MANILA, Philippines – To rest or not to rest the prosecution’s case in the Ampatuan Massacre?
At least two lawyers representing private complainants oppose the decision of state prosecutors to rest their case against primary suspect Andal “Unsay” Ampatuan Jr and 27 others in the most gruesome massacre in the Philippines’ recent history.
Spurred by an electoral rivalry, the Ampatuan Massacre on November 23, 2009, claimed the lives of at least 58 victims, including 32 journalists. Their bodies were dug out in a mass grave in Sitio Masalay, Ampatuan, Maguindanao.
Lawyers Nena Santos and Prima Quinsayas warned the move would prohibit the prosecution from filing further evidence in the future and could lead to mistrial.
Santos represents 27 Ampatuan Massacre victims including Maguindanao Governor Esmael Mangudadatu, whose wife Genalyn died in the massacre. Quinsayas is the legal counsel of the Freedom Fund for Filipino Journalists, which represents 17 media victims.
Santos said the prosecution team should wait for the bail hearing to be resolved first before making a manifestation to rest their case, especially against Ampatuan and police chief inspector Sukarno Dicay.
“Tingnan mo muna kung gaano kalakas ang kalaban mo bago ilabas lahat. Ito, ilalabas na agad, tapos pahinga, tapos marami pa palang baraha,” Santos said.
(You should see first how strong your opponents’ case is before releasing all evidence. Here, they want to release everything then rest when there might be more cards.)
Once the prosecution rests its case, it would no longer be allowed to present additional evidence in the trial proper following the bail petitions.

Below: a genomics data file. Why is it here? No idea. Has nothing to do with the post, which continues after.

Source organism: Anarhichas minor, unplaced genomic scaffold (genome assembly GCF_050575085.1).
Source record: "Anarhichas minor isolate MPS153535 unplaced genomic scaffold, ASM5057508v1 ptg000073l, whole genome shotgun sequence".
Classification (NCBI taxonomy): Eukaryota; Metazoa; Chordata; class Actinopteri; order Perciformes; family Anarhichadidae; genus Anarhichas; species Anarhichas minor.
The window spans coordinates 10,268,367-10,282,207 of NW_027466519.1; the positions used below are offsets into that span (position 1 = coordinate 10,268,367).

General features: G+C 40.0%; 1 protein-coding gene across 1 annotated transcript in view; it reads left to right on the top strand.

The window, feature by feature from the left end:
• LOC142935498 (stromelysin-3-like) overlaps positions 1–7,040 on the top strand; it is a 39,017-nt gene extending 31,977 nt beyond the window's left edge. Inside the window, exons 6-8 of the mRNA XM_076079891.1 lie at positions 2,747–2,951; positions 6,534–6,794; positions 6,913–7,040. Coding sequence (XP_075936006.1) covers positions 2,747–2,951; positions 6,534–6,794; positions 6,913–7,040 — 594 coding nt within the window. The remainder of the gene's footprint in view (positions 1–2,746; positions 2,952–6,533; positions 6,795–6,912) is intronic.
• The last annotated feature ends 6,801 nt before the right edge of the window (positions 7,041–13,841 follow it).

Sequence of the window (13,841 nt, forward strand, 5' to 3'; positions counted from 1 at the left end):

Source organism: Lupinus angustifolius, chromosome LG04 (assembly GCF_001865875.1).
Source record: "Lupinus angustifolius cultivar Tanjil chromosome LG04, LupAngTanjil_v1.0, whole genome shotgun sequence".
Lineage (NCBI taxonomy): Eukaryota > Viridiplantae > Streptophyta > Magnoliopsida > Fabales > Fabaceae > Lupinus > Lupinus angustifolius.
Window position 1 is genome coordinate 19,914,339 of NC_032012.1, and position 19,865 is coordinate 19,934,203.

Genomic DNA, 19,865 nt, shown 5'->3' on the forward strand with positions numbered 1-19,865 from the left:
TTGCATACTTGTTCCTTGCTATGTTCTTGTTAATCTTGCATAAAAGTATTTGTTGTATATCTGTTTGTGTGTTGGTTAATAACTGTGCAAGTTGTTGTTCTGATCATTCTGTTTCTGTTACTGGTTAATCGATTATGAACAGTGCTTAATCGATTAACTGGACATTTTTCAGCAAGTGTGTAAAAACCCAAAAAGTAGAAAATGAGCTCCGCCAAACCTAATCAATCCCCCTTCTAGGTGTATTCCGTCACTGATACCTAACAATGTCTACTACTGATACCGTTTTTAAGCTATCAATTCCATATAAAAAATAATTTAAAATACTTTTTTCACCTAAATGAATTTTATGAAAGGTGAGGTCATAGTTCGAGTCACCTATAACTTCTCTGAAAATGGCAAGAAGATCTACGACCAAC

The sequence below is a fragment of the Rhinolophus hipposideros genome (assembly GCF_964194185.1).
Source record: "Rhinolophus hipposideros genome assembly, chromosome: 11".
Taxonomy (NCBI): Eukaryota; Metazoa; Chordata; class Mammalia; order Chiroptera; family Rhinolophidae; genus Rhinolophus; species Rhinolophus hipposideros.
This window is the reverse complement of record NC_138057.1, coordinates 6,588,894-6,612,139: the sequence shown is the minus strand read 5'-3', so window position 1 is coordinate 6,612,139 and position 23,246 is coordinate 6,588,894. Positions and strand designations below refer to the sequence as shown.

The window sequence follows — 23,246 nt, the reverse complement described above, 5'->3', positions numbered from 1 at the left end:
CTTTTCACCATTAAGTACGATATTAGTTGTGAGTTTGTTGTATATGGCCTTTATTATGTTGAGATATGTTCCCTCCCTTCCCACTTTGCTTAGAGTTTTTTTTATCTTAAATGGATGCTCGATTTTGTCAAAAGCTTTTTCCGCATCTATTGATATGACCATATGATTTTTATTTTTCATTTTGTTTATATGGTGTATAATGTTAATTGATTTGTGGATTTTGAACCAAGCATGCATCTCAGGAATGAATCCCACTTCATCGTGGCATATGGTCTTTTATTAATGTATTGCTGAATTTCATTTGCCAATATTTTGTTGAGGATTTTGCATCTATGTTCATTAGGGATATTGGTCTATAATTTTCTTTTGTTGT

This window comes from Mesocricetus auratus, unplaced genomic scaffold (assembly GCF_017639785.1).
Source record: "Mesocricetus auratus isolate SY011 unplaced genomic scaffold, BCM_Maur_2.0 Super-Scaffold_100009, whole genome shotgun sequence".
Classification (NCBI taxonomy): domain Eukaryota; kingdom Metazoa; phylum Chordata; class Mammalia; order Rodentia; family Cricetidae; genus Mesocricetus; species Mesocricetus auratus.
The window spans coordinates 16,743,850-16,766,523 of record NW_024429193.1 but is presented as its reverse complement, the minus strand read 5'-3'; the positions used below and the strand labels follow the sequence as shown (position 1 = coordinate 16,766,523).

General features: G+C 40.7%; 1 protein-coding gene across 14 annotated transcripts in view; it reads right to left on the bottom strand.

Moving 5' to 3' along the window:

Judge Jocelyn Solis Reyes, who is in charge of trials on the Ampatuan Massacre, had, in fact, rejected the manifestation of the prosecution to rest their case. During a hearing on March 12, she said the petition for bail must first be resolved and ordered the prosecution to only rest their case for those who have waived their chance to present rebuttal evidence.
The defense panel has yet to present their rebuttal evidence.
Santos warned against underestimating the defense panel.
“They are not lightweight lawyers and it would be foolish to take them for granted,” she said.
Quinsayas said the prosecution must not sacrifice the merits of the case for a speedy trial.
“We have so much to lose if we don’t wait for rebuttal evidence to convict beyond reasonable doubt,” Quinsayas said.
Quinsayas said that the panel gave them a deadline to produce all the requirements needed so the panel could rest their case, triggering their decision to speak out and hold a press conference. The deadline was supposed to have been Thursday, July 31.
Not all private prosecutors share the same opinion as Santos and Quinsayas.
In a blog post published weeks after public prosecutors made the manifestation in March, lawyer Harry Roque said Centerlaw, which represents the families of 15 victims, welcomed government lawyers’ move to rest their case.
“With a panel this large, and with all the pressure that goes with prosecuting the ‘Trial of the Century,’ it is to be expected that there will be differences in opinions, theories and strategies. We would like to assure the public that whatever issues there may be within the panel, everyone’s goal is the same: to ensure the conviction of those accused of murdering 58 people,” he said.
Private prosecutors left out